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Almost three months after their trade talks broke down in acrimony, Chinese and American negotiators meet again in Shanghai this week amid tempered expectations for breakthroughs in their yearlong trade war.
Two days of talks are scheduled to restart July 30 after a truce reached by Presidents Donald Trump and Xi Jinping on the sidelines of the Group of 20 summit in Osaka, Japan, last month. Deep tensions remain, though, and recent days have brought mixed signals from both sides, with neither showing an urge to compromise.
China has purchased millions of tons of soybeans from the United States and Chinese companies will continue to seek American agricultural products including soybean, cotton, pork, sorghum, wheat, corn and diary, state media Xinhua News Agency said July 28. At the same time, official data showed that imports of soybeans from the United States slumped in the first half to the lowest level in more than a decade, while purchases of pork dropped 16% in June from May, highlighting the real-world impact of the spat.
The People’s Daily newspaper said in a commentary July 29 agricultural purchases are a “goodwill” step to implement the consensus reached by Xi and Trump in Japan, calling the United States to reciprocate and meet China halfway.
Nevertheless, Beijing also has called the United States the “black hand” behind anti-government protests in Hong Kong and said July 26 an investigation into FedEx Corp.’s claims it mistakenly rerouted Huawei Technologies Co. packages to the United States found additional legal violations.
Trump has spoken with tech executives about the ban on selling products to Huawei and potentially easing that prohibition while other U.S. officials played down the possibility of a quick trade deal.
At stake is the health of the global economy, which is being weighed down by uncertainty for markets and companies. The International Monetary Fund last week further reduced its estimates for global growth and warned that damage was to some extent “self-inflicted” by prolonged uncertainty caused by the trade war, escalating tensions over technology and Brexit.
“There is still a huge gap between the two sides on key sticking points,” said Robin Xing, chief China economist at Morgan Stanley in Hong Kong. “So far, there is still no clear path toward a comprehensive deal.”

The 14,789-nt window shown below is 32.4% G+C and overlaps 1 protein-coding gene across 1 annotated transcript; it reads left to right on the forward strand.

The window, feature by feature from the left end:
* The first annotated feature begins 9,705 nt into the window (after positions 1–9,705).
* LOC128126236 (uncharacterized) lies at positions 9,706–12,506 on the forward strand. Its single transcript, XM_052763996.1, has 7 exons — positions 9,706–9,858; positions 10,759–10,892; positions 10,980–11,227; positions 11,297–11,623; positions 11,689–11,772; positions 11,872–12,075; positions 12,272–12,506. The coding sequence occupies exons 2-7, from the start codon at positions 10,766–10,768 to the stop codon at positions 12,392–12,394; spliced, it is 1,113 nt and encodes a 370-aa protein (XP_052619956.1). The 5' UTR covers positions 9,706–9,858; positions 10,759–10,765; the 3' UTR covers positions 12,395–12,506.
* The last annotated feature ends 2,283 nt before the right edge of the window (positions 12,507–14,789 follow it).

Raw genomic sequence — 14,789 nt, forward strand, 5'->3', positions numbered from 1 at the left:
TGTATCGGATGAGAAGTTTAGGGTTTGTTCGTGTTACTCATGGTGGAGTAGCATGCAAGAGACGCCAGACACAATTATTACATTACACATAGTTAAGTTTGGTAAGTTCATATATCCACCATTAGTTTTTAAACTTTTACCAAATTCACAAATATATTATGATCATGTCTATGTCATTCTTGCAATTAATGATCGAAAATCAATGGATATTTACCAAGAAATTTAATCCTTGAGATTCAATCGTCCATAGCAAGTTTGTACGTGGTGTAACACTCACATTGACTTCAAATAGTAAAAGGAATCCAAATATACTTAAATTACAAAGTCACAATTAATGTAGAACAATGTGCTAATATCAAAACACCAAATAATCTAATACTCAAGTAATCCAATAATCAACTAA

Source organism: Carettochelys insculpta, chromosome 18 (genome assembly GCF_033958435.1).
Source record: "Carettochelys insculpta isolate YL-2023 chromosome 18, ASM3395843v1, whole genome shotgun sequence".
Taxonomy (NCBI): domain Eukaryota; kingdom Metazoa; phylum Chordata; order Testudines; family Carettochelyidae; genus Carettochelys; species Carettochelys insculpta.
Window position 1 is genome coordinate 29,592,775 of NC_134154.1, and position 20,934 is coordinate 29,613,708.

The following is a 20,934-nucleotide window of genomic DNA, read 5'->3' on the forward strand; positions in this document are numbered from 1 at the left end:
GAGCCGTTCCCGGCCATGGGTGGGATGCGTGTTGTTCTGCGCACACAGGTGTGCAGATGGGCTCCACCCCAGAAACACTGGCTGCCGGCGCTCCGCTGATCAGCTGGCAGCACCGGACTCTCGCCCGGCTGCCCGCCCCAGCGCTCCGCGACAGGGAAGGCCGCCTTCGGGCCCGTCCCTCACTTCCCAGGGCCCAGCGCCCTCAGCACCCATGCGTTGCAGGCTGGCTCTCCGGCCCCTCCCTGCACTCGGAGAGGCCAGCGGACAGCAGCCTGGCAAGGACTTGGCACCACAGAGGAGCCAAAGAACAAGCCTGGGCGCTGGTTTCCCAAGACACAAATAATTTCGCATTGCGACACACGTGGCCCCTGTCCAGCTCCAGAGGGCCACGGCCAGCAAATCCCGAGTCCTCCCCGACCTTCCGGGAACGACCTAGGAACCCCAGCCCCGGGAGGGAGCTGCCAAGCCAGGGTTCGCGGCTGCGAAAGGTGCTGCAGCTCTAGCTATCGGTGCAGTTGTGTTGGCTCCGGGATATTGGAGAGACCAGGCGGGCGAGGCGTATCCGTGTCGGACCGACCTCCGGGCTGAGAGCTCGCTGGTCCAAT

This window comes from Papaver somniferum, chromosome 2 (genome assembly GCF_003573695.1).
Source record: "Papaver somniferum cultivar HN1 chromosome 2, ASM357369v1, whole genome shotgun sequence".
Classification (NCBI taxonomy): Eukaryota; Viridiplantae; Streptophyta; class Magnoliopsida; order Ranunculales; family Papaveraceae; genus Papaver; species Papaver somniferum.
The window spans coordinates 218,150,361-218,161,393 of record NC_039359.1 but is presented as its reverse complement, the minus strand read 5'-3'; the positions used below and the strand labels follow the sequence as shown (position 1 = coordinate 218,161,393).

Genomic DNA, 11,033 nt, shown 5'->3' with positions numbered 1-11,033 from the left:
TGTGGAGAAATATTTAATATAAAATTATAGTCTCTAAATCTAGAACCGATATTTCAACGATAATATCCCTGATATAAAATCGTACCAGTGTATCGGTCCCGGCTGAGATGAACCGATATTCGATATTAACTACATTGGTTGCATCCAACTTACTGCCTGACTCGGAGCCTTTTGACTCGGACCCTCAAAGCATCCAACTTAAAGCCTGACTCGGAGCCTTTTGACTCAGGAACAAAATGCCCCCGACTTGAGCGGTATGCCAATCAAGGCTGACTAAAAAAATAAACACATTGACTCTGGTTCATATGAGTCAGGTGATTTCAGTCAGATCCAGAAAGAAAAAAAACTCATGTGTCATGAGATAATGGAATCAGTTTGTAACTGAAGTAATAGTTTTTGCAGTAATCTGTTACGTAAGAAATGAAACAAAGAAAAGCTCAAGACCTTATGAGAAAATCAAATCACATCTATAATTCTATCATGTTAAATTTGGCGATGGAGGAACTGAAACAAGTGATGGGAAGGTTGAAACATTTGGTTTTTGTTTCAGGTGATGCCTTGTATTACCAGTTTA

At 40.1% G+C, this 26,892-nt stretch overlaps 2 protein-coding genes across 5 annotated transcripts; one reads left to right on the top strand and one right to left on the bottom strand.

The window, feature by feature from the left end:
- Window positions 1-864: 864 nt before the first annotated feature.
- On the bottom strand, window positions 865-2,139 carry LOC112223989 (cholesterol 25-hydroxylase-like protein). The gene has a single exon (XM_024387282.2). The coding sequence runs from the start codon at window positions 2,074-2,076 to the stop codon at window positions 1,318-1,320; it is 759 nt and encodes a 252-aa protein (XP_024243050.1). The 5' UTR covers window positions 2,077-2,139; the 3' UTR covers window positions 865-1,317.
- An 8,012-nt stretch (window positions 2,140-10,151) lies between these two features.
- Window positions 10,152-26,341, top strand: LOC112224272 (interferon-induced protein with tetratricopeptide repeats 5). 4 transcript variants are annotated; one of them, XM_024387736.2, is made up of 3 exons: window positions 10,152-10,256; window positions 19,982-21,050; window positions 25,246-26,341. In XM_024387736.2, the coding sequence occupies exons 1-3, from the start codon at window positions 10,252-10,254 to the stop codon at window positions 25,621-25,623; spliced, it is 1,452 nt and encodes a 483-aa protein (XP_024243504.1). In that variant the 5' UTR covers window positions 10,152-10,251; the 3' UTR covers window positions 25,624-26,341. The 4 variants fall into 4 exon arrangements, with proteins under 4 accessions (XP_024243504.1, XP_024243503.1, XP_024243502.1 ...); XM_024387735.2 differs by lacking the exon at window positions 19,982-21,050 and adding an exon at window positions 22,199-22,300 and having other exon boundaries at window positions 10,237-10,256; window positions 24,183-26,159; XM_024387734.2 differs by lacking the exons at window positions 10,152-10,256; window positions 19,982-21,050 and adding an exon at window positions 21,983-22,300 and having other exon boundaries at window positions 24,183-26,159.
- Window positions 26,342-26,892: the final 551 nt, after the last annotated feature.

China is holding to its three key demands: the immediate removal of all existing tariffs, a balanced agreement and realistic targets for additional Chinese purchases of American products. No achievements would be made if the United States sticks to its existing stance during the Shanghai talks, Taoran Notes, a blog run by the state-owned Economic Daily newspaper, said July 26.
The United States should remove all additional tariffs first if it wants to reach a deal, and equality and respect between the sides are the only way to reach agreement, it said. China is not afraid of U.S. threats to impose tariffs on an additional $300 billion of Chinese goods, it said.
Among the U.S.’ demands are structural reforms to China’s economy, greater protection of intellectual property rights and a more balanced trading relationship. Secretary of Commerce Wilbur Ross on July 23 said Trump’s objective is to get “a proper deal.”
Leading the delegation from Washington, U.S. Trade Representative Robert Lighthizer and Treasury Secretary Steven Mnuchin “will put forth the view we’d like to go back to where we were last May, where we did not have an agreement but we seemed to be about 90% of the way there,” White House Economic adviser Larry Kudlow told reporters July 29.
The prospects for an agreement are hampered by tensions over geopolitical issues including Hong Kong, North Korea, Taiwan and the South China Sea. Huawei remains a key point of contention, with China last week urging the U.S. to block a proposed bill that would stop the Chinese telecoms giant from accessing U.S. patents.
Some in the U.S. administration also are concerned that the elevated role of Commerce Minister Zhong Shan in Shanghai may bode ill for the talks. He has a reputation as a tough negotiator and is seen by some on the American side as a hard-liner who could make discussions even more hostile than they have been.
Though he hasn’t named Zhong, Kudlow has warned a number of times in recent weeks that the inclusion of new “hard-liners” on the Chinese side could complicate efforts to secure a deal, and thus lead Trump to impose more tariffs as he has threatened. Still, such a view is dismissed by China analyst Pauline Loong, managing director at research company Asia-Analytica in Hong Kong.
“This is not some minor discussion with give and take on minor issues,” she said. “The concessions now needed to clinch an agreement will require decisions at the Politburo Standing Committee level, not at the level of the negotiating team.”
The discussions will cover a range of issues, including intellectual property, forced technology transfer, nontariff barriers, agriculture, services, the trade deficit, and enforcement, according to a White House statement.
“China is not going to make dramatic concessions, so the issue for the U.S. side is whether it wants to accept a practical compromise or resume escalation,” said David Dollar, a former U.S. Treasury attache in Beijing, now a senior fellow at the Brookings Institution in Washington.
On July 26, Trump said China may wait until after the 2020 U.S. presidential election to sign an agreement because Beijing would prefer to reach a deal with a Democrat. “I think that China will probably say, ‘let’s wait,’” he told reporters in the Oval Office. “When I win, like almost immediately, they’re all going to sign deals.”